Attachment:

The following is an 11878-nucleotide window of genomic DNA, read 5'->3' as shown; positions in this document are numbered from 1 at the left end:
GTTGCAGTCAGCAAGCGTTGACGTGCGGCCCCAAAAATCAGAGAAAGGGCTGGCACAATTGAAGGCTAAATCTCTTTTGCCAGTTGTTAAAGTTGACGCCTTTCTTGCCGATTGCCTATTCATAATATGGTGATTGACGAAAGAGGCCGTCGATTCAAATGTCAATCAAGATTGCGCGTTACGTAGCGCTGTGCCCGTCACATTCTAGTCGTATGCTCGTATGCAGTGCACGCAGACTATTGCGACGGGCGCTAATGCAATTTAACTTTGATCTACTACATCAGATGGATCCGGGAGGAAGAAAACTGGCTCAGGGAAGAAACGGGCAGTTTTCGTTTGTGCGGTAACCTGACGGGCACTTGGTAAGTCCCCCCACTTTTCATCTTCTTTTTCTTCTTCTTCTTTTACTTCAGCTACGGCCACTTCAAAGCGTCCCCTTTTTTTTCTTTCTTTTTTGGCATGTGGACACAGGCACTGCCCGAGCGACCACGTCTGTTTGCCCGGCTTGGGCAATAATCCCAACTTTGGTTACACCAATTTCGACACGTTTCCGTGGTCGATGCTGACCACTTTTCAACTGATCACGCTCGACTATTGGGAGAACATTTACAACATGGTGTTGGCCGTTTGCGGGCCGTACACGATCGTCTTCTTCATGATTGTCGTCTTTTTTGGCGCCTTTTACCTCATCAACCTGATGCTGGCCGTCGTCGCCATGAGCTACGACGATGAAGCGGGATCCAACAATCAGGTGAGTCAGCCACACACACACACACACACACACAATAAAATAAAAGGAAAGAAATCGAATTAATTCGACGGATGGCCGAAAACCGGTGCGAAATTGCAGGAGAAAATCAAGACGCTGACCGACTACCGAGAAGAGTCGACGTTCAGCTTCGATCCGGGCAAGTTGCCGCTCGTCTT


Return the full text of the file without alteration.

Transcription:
The following is an 11878-nucleotide window of genomic DNA, read 5'->3' as shown; positions in this document are numbered from 1 at the left end:
GTTGCAGTCAGCAAGCGTTGACGTGCGGCCCCAAAAATCAGAGAAAGGGCTGGCACAATTGAAGGCTAAATCTCTTTTGCCAGTTGTTAAAGTTGACGCCTTTCTTGCCGATTGCCTATTCATAATATGGTGATTGACGAAAGAGGCCGTCGATTCAAATGTCAATCAAGATTGCGCGTTACGTAGCGCTGTGCCCGTCACATTCTAGTCGTATGCTCGTATGCAGTGCACGCAGACTATTGCGACGGGCGCTAATGCAATTTAACTTTGATCTACTACATCAGATGGATCCGGGAGGAAGAAAACTGGCTCAGGGAAGAAACGGGCAGTTTTCGTTTGTGCGGTAACCTGACGGGCACTTGGTAAGTCCCCCCACTTTTCATCTTCTTTTTCTTCTTCTTCTTTTACTTCAGCTACGGCCACTTCAAAGCGTCCCCTTTTTTTTCTTTCTTTTTTGGCATGTGGACACAGGCACTGCCCGAGCGACCACGTCTGTTTGCCCGGCTTGGGCAATAATCCCAACTTTGGTTACACCAATTTCGACACGTTTCCGTGGTCGATGCTGACCACTTTTCAACTGATCACGCTCGACTATTGGGAGAACATTTACAACATGGTGTTGGCCGTTTGCGGGCCGTACACGATCGTCTTCTTCATGATTGTCGTCTTTTTTGGCGCCTTTTACCTCATCAACCTGATGCTGGCCGTCGTCGCCATGAGCTACGACGATGAAGCGGGATCCAACAATCAGGTGAGTCAGCCACACACACACACACACACACACAATAAAATAAAAGGAAAGAAATCGAATTAATTCGACGGATGGCCGAAAACCGGTGCGAAATTGCAGGAGAAAATCAAGACGCTGACCGACTACCGAGAAGAGTCGACGTTCAGCTTCGATCCGGGCAAGTTGCCGCTCGTCTT